Legal matters can be trying enough without the presence of mental health issues, but often they do coincide. If possible prior to filing, for custody or divorce, meet with area attorneys removing other more litigious attorneys from your spouse’s selection list. Secure an empathetic counselor both for any children involved and for yourself as well. While your attorney will likely care what you are going through, he or she will not be able to provide the depth of emotional support and logistical guidance you will likely need. If you are dealing with an ex diagnosed with a personality disorder, they experience distortion and can make legal mtters much more difficult while convincingly putting on a show for others. If your ex is diagnosed with Narcissistic, Borderline, Sociopathic, Psychopathic or personality disorder, all these types flourish in the limited pockets of the legal system, especially if unknown and unchecked. It is unfortunate that often a treatable mental illness such as depression/anxiety is confused with these more serious personality disorders which often cannot be treated. Further, they are often unfamiliar to guardians, custodial evaluators and the court system at large when they require a very different approach to secure children’s safety and needs met. It is imperative when dealing with personality disordered ex-spouses to limit communication, to track everything said, done, and reimbursed or unreimbursed. The program, Our Family Wizard, can be helpful here. Try not to “react” to any provocation and instead give all responses at minimum 24 hours before you send or say a response. This teaches the other party you are self -ontrolled and they cannot manipulate you. Be aware that they unknowingly project a great deal of what they are doing and feeling onto you and that they will be convincing in doing so. Keep your reality in crisp perspective.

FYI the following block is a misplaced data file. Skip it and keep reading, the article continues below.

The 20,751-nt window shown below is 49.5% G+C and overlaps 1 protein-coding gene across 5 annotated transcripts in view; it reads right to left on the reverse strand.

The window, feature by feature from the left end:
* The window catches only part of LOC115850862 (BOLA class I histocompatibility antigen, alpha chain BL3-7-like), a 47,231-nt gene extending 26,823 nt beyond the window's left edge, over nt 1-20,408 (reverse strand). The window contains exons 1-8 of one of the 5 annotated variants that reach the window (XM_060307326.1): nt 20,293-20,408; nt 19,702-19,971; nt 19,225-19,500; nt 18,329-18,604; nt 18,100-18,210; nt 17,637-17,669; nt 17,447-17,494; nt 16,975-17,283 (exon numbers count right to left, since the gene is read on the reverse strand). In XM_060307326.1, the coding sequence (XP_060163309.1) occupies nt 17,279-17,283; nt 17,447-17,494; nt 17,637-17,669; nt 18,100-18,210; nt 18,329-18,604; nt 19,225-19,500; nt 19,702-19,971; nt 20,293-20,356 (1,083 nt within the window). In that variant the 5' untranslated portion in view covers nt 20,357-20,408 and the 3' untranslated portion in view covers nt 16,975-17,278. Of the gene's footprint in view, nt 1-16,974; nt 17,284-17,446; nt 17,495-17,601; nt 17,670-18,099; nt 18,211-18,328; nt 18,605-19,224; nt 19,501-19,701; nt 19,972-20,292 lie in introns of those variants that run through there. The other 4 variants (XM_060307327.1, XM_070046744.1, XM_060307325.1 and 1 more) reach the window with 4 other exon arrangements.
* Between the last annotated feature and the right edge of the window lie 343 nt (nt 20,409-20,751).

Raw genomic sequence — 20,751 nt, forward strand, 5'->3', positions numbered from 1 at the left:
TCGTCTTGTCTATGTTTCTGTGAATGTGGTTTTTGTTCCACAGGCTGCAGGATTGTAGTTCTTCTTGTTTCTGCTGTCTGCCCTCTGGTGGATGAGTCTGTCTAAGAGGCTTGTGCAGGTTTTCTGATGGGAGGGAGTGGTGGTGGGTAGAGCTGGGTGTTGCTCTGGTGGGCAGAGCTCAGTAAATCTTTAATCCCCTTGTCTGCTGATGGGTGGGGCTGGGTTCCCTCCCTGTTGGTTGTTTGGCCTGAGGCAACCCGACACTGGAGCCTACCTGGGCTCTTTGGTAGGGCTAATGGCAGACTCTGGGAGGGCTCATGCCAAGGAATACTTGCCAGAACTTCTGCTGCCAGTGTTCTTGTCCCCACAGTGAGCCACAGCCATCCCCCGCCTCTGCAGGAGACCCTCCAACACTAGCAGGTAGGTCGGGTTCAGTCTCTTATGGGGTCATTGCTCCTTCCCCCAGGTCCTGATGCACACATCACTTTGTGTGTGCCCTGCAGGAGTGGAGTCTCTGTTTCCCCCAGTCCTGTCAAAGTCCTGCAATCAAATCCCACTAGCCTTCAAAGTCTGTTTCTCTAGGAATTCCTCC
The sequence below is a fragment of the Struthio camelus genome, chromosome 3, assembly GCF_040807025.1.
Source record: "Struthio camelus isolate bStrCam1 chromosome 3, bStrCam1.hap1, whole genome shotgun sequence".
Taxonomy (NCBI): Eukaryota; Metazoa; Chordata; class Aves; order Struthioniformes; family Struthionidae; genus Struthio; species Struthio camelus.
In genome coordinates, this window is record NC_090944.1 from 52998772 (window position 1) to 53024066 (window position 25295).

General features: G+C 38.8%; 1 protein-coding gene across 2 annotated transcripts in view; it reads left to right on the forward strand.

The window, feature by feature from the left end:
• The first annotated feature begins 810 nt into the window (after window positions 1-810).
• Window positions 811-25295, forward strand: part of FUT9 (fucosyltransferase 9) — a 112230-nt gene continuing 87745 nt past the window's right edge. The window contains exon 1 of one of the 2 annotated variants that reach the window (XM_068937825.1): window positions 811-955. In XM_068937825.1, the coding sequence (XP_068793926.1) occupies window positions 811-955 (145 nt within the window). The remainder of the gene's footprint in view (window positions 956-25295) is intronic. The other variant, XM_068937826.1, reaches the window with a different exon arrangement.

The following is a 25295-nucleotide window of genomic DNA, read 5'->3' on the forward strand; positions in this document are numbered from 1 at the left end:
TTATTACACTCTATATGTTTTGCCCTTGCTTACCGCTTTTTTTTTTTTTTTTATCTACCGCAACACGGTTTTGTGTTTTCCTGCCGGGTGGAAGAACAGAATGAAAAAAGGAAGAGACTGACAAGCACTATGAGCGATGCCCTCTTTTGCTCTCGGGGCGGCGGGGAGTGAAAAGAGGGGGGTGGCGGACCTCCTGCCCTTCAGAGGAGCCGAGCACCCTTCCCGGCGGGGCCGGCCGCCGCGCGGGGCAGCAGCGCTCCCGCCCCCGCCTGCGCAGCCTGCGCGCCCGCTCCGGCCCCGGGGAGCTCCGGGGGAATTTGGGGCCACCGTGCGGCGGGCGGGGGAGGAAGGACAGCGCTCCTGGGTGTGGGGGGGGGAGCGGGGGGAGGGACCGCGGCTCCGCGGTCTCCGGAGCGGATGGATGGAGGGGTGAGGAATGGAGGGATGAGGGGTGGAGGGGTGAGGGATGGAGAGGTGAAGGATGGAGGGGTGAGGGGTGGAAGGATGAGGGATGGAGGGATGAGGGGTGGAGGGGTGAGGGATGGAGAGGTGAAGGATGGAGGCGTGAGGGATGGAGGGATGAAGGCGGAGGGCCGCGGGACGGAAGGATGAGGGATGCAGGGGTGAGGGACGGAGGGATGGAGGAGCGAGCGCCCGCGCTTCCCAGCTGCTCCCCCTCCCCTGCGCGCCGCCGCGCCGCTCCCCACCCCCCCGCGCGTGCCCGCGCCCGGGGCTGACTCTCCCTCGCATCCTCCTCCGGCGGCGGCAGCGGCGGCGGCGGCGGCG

Build your network and guiding kids through the process: